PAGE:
Gov. Eric Holcomb will choose his replacement from among finalists selected by the Allen County Judicial Nominating Commission. That person will complete the remainder of Surbeck's term, which ends Dec. 31, 2020.
It's difficult to fully put in perspective a legal career that has spanned nearly 50 years, 30 of those as an Allen Superior Court judge.
For the most part, John Surbeck Jr. won't try. He's looking toward the future.
But Surbeck, 72, who announced Thursday he will retire at the end of the year in part because of health issues he called “not severe,” admits there are tough cases that have affected him – like the one in which Indianapolis police officer David Bisard drove drunk in his squad car in 2010, killing a man and critically injuring two others.
The Marion County case was moved in 2013 to Allen County, where a jury convicted Bisard and drew national attention.
“Probably the most difficult case I've ever tried,” Surbeck said.
There have been successes, too. One is Re-Entry Court, which he started in 2001 as the state's first program to offer inmates early release in exchange for close court supervision including drug testing and monitoring of their whereabouts.
Nearly 2,700 inmates have since gone through the program, which is designed to keep low-level offenders from cycling back through courts and into prison.
Surbeck in 2012 was presented the William H. Rehnquist Award for Judicial Excellence at the U.S. Supreme Court for his work to put the program in place. He is the only person from Indiana to receive the award given each year to a state court judge who takes “bold steps to address a variety of issues affecting their communities,” according to a website for the National Center for State Courts.
“Judge Surbeck retiring is going to represent the end of an era,” said Kim Churchward, executive director of Allen County Community Corrections, the agency that administers Re-Entry Court. “(The program) has operated very successfully all of these years. It was a somewhat radical notion at the time.
“Judge Surbeck has always led with a mind to community safety ... and rehabilitation.”
Surbeck was born in Evansville and moved with his family at age 2 to Virginia. He lived in Pittsburgh before enrolling at Indiana University in Bloomington, where he earned bachelor's and law degrees.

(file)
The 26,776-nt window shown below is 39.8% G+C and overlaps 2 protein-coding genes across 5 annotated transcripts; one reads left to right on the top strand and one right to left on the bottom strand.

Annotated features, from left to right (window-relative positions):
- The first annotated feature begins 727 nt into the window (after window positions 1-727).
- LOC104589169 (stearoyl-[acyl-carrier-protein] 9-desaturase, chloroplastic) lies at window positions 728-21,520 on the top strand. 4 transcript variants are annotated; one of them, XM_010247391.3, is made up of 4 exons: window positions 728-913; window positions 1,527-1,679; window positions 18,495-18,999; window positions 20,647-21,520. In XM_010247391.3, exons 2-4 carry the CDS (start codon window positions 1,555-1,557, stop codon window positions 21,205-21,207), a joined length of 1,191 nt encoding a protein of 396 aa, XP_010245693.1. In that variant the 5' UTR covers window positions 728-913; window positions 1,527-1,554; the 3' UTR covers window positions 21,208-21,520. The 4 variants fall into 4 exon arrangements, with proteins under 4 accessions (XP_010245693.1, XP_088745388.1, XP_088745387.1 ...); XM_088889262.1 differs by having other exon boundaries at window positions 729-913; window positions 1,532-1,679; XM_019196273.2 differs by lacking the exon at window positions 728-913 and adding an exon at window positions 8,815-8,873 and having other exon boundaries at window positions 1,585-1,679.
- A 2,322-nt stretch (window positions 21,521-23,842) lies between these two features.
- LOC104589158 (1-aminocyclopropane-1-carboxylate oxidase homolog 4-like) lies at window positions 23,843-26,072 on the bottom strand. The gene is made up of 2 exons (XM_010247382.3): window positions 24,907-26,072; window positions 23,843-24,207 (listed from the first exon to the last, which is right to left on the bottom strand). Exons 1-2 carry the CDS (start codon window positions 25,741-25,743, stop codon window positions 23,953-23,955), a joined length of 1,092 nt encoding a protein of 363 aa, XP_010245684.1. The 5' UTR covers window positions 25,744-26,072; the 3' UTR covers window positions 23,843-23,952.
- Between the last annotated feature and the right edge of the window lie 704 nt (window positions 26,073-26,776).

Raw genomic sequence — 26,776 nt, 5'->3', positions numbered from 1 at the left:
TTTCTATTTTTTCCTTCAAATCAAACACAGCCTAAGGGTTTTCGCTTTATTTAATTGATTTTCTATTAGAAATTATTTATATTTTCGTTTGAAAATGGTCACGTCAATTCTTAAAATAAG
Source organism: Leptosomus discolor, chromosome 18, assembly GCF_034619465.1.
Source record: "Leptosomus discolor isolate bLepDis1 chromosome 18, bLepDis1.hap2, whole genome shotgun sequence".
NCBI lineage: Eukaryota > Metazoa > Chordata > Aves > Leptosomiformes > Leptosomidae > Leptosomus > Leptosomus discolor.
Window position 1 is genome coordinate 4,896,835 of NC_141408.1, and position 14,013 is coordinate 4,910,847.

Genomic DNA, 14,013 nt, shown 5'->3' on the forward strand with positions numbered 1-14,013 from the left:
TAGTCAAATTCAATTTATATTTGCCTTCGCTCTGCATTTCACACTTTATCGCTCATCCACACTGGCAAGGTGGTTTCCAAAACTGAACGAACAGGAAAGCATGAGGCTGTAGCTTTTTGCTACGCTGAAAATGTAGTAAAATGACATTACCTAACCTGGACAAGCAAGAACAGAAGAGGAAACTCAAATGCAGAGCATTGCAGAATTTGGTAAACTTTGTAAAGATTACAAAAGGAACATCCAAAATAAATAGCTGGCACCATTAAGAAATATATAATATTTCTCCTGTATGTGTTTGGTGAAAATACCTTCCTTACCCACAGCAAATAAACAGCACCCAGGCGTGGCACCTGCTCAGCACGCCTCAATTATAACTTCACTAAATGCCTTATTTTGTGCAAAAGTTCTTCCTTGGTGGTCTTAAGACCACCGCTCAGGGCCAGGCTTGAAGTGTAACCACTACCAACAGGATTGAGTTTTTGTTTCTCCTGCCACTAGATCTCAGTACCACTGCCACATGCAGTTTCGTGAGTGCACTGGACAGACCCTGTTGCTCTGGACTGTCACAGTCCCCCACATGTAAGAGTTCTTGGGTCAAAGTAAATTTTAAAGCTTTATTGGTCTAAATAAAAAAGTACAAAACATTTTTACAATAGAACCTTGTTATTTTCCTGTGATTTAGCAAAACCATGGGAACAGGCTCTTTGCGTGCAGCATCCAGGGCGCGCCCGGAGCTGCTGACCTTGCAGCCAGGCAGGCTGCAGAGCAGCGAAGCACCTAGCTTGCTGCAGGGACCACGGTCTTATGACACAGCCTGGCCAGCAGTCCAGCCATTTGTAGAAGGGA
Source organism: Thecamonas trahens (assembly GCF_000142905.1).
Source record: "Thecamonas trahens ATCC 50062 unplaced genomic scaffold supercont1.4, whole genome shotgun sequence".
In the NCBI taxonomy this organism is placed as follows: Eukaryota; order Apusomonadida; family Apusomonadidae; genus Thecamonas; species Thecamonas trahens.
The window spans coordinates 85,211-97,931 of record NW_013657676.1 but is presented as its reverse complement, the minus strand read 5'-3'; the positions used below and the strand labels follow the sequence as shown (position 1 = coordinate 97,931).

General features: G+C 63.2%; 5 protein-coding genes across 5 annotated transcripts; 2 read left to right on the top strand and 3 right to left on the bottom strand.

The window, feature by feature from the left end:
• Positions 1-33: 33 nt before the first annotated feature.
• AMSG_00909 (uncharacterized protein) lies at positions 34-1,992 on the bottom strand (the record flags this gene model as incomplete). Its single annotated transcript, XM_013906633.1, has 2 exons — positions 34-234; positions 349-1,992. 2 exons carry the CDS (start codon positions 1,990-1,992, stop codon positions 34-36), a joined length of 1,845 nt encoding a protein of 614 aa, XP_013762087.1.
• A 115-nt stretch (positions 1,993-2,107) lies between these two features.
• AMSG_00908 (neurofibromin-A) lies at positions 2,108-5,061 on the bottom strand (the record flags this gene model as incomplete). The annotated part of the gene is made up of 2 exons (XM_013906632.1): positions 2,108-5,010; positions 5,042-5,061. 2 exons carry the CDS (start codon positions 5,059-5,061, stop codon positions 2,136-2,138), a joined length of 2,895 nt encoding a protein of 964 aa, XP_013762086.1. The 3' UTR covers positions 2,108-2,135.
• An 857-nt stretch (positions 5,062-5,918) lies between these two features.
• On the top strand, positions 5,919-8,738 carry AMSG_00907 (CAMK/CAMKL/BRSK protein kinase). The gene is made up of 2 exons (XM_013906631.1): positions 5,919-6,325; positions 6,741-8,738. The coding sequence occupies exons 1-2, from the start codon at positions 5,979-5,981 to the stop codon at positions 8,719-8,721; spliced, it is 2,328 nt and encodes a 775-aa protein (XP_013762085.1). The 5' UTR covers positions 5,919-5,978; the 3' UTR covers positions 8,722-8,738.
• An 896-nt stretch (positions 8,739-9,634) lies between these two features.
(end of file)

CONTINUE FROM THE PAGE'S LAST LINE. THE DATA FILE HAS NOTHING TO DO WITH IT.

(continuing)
He moved to Fort Wayne and started practicing law in 1972, after serving as a clerk for Alfred Moellering. He chaired the board of the Indiana Public Defenders Council, a group that provides training and support for public defenders.
He was appointed an Allen Superior Court judge in 1988 by Gov. Robert Orr and was elected to the position five times.
“It has been one of my life's great privileges to be a part of the judiciary, doing a job in a community I love,” Surbeck said in a statement. “Many young lawyers aspire to a judgeship, and I'm one of the lucky few who got that opportunity. There is no more fulfilling work than that of delivering justice fairly and impartially.”
Colleagues and friends call Surbeck knowledgeable, sincere and respectful.
“I think we were all hoping he'd be on the bench a little while longer,” Allen County Prosecutor Karen Richards said. “He brings an excellent perspective from the bench. He's compassionate.
“We're definitely going to miss him, both on a friendship level and a judge level.”
A news release announcing his retirement cites Re-Entry Court and Surbeck's work on a statewide pilot program to develop alternatives to cash bail for low-risk arrestees as accomplishments.
“His programming that he implemented – they've become nationally recognized,” said defense attorney Bob Gevers, a former Allen County prosecutor. “He will be missed.”
He called Re-Entry Court “a game-changer.”
Surbeck said the program was born in part from seeing the same defendants – and families of the same defendants – come through his courtroom.
“I represented the first generation,” he said. “I represented or sentenced the second generation, and sentenced the third generation.
“The best things that have come out (from my career) have come out of Re-Entry – guys that have completely turned their lives around. Throwing people in jail does no good.”
Asked if the program is his legacy, Surbeck said he's not sure.
“Somebody else decides what legacies are,” he said.
Judge Fran Gull has worked with Surbeck in the court's criminal division since 1997. She said many contributions will leave him fondly remembered.
“He has presided over some of the most difficult and complex cases the Allen County courts have witnessed during his career,” Gull said in a statement. “He brings a steady hand and a calming voice to circumstances where both can be the difference between order and chaos.”